Should I be worried about SIDS? How can I reduce my child’s risk?

Sudden infant death syndrome (SIDS) is the leading cause of death among infants one month to one year of age, taking the lives of about 2,500 children each year in the United States. An additional 3,500 infants die each year from other causes of sudden and unexpected infant death (SUID), such as suffocation.

Although the rate of SIDS has decreased by more than 50 percent in the United States since the introduction of the Back to Sleep campaign, racial and economic disparities remain. African-Americans at all socioeconomic levels experience SIDS and SUID at two to three times the rate of the general population.

Facts about SIDS

  • More boy babies die from SIDS than girls.
  • African American babies have a 2-3 times greater risk of dying from SIDS as Caucasian babies.
  • Back sleeping is the safest sleep position for infants under 1 year of age.
  • About 75 percent of babies who die suddenly and unexpectedly die while they are sleeping in the same place (couch, armchair, bed) as another person.
  • SIDS is not the same as suffocation, but both can happen when the baby is asleep.

Reducing the Risk

Follow these tips to create a safe sleep environment and help reduce the risk of SIDS for infants.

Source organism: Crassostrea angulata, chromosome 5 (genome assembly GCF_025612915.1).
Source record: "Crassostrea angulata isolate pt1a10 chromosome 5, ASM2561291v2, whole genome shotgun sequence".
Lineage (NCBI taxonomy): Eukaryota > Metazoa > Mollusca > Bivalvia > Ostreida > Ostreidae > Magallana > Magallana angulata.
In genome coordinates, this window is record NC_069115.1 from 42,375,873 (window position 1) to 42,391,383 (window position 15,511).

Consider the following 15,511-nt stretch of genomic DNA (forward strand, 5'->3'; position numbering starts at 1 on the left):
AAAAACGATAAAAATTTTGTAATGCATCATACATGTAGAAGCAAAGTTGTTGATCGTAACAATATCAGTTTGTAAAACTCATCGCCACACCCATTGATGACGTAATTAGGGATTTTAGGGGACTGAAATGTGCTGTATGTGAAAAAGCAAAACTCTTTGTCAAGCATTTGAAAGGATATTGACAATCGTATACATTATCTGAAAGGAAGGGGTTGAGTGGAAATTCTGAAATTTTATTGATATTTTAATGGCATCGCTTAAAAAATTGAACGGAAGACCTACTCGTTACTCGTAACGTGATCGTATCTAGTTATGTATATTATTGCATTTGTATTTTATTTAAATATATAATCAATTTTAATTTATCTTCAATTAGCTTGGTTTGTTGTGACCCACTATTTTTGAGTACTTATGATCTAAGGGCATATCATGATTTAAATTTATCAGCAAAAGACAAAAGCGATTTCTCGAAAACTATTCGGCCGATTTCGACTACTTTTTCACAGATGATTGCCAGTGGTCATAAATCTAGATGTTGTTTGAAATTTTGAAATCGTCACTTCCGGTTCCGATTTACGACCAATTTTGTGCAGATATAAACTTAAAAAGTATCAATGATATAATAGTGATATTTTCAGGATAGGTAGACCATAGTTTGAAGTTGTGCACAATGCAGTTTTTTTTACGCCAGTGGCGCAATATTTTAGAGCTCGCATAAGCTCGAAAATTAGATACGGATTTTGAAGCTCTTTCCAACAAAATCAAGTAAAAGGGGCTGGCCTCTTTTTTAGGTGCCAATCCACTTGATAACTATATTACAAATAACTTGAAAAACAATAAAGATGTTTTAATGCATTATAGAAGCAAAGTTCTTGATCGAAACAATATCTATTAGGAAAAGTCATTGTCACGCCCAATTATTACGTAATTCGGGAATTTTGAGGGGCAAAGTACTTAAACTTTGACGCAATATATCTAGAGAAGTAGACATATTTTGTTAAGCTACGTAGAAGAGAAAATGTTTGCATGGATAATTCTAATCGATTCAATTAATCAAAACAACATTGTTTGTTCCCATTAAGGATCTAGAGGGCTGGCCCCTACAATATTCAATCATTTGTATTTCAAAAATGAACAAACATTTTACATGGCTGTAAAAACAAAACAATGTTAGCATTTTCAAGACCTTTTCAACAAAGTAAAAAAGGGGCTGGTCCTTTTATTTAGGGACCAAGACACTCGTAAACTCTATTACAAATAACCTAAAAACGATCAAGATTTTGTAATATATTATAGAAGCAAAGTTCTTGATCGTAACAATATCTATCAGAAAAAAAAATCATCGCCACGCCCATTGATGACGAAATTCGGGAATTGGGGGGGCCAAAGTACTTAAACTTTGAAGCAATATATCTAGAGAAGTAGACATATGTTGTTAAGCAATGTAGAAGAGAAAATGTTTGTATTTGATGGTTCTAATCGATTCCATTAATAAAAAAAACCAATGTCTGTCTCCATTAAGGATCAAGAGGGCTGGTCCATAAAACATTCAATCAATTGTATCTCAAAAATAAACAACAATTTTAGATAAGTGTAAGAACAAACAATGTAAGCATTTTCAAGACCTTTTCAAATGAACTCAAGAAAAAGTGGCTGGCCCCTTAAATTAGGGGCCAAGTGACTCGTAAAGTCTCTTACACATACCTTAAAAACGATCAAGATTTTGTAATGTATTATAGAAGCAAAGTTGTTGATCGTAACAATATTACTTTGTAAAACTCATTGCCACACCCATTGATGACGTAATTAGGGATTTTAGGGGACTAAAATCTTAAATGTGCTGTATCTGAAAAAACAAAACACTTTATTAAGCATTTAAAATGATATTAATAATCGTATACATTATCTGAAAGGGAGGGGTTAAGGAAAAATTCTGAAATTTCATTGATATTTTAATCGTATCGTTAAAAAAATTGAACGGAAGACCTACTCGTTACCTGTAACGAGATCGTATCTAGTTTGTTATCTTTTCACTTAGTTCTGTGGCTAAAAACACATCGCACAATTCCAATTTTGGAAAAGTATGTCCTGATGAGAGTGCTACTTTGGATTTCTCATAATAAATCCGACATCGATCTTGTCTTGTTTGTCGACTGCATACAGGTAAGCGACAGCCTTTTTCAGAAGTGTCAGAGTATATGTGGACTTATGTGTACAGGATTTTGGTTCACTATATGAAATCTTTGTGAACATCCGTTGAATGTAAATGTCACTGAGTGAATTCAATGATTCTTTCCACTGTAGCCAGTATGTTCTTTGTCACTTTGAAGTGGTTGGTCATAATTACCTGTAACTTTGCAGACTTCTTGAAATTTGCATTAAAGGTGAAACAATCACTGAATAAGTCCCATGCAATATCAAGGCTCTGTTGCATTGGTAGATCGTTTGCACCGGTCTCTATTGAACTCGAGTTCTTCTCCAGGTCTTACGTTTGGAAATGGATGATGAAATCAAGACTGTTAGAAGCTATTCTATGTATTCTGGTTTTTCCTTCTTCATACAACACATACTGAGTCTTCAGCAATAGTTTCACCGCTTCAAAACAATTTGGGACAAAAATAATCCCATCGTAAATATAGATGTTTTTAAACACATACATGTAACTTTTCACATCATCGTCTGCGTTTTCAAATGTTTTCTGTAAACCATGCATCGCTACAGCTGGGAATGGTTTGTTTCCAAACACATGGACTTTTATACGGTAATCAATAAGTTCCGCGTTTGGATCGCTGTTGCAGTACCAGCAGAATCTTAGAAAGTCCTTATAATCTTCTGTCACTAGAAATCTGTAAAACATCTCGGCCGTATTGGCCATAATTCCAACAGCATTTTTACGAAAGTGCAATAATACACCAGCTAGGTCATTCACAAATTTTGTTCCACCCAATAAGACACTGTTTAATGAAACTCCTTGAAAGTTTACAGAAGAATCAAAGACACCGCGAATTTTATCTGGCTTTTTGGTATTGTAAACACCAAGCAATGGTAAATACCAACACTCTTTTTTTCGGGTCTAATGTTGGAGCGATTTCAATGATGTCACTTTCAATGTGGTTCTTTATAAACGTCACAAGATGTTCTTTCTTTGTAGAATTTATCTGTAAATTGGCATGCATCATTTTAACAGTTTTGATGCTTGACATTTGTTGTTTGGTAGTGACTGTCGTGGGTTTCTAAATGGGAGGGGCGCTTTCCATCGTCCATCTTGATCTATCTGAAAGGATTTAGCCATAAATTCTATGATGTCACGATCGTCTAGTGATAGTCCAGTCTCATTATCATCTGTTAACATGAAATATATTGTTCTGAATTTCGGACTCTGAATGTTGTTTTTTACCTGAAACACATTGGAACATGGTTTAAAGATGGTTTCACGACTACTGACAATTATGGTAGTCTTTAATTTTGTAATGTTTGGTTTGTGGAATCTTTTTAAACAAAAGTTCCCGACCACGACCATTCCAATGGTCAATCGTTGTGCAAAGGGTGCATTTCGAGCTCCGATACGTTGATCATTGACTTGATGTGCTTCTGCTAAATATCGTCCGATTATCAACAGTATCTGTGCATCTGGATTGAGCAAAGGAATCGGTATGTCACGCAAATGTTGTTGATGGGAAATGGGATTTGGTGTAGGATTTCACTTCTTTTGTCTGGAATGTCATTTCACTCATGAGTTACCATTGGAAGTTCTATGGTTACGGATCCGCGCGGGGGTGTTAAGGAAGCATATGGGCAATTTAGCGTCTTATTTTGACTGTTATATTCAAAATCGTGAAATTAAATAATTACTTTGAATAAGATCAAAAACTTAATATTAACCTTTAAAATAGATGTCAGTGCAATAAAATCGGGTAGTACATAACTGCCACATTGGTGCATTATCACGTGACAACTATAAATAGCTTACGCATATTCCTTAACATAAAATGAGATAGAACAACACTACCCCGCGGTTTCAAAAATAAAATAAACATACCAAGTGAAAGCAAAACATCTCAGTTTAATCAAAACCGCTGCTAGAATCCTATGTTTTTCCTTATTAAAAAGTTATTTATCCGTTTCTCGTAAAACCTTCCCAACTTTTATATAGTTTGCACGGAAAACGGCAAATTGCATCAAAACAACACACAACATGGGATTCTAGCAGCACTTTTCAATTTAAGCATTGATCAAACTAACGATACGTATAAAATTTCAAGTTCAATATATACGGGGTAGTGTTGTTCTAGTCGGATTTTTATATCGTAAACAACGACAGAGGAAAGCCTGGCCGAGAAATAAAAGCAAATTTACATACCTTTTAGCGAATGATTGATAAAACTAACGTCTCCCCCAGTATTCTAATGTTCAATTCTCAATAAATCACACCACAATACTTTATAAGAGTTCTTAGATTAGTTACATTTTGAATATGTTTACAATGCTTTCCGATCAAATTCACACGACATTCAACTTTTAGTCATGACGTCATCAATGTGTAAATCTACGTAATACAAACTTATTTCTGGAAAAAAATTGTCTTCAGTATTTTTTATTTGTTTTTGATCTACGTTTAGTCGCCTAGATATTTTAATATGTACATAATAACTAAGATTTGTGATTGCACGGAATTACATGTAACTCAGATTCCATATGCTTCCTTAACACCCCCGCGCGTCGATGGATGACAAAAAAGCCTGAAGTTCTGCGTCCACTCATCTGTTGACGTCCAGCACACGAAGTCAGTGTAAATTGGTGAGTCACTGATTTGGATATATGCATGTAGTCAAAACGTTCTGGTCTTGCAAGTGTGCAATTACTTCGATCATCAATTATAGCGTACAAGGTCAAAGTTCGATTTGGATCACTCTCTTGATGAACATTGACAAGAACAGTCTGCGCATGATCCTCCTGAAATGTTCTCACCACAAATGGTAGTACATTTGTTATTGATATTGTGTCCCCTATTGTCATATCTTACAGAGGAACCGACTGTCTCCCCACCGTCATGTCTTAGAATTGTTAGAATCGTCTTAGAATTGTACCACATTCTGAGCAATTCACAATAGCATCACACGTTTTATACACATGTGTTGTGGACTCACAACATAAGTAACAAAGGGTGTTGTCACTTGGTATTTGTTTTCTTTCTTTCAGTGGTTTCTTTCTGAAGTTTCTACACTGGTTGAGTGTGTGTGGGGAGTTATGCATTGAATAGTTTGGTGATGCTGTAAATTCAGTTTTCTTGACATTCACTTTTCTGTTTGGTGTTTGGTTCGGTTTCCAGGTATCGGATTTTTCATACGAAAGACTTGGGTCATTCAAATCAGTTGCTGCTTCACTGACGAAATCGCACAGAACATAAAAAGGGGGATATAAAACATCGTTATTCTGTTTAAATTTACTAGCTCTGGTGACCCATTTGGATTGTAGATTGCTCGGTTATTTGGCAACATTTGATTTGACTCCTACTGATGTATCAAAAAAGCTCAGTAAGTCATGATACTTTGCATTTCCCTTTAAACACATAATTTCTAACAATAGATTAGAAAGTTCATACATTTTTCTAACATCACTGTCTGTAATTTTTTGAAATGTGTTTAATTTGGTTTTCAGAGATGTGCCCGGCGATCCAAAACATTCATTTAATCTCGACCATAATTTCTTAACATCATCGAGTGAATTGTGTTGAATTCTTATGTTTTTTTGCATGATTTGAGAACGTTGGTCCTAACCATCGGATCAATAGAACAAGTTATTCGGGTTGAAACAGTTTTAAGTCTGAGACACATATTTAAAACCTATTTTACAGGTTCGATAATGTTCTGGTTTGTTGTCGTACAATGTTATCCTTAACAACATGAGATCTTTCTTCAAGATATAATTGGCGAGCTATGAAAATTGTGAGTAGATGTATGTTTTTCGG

• Babies should always sleep on their backs.
  • Place baby on his/her back to sleep at night time and naptime.
  • Babies shouldn’t sleep on their side. They may roll to face down position.


  • Every baby should sleep in his/her own crib.
  • Place baby on a firm mattress in a safety-approved crib.
  • Remove all fluffy and loose bedding from the sleep area. The only thing that should be in the crib is the baby.
  • Make sure baby’s head and face stay uncovered during sleep.
  • Use blanket sleepers instead of blankets during colder months.

Room sharing

  • Babies from birth to age 6 months should sleep in the same room with their parents.
  • Babies should not sleep on the same sleep surface with their parents.
  • Bring the baby into your bed for cuddling and feeding, but return the baby to his/her crib when you are ready to go back to sleep.

Other tips

  • Don’t let baby get too warm during sleep. A general rule is that babies need one more layer than you do.
  • Use pacifiers at naptime and bedtime during the first year, but not during the first month for breast-fed babies.
  • Breastfeeding is best!
  • Make sure your baby gets all the recommended vaccinations.

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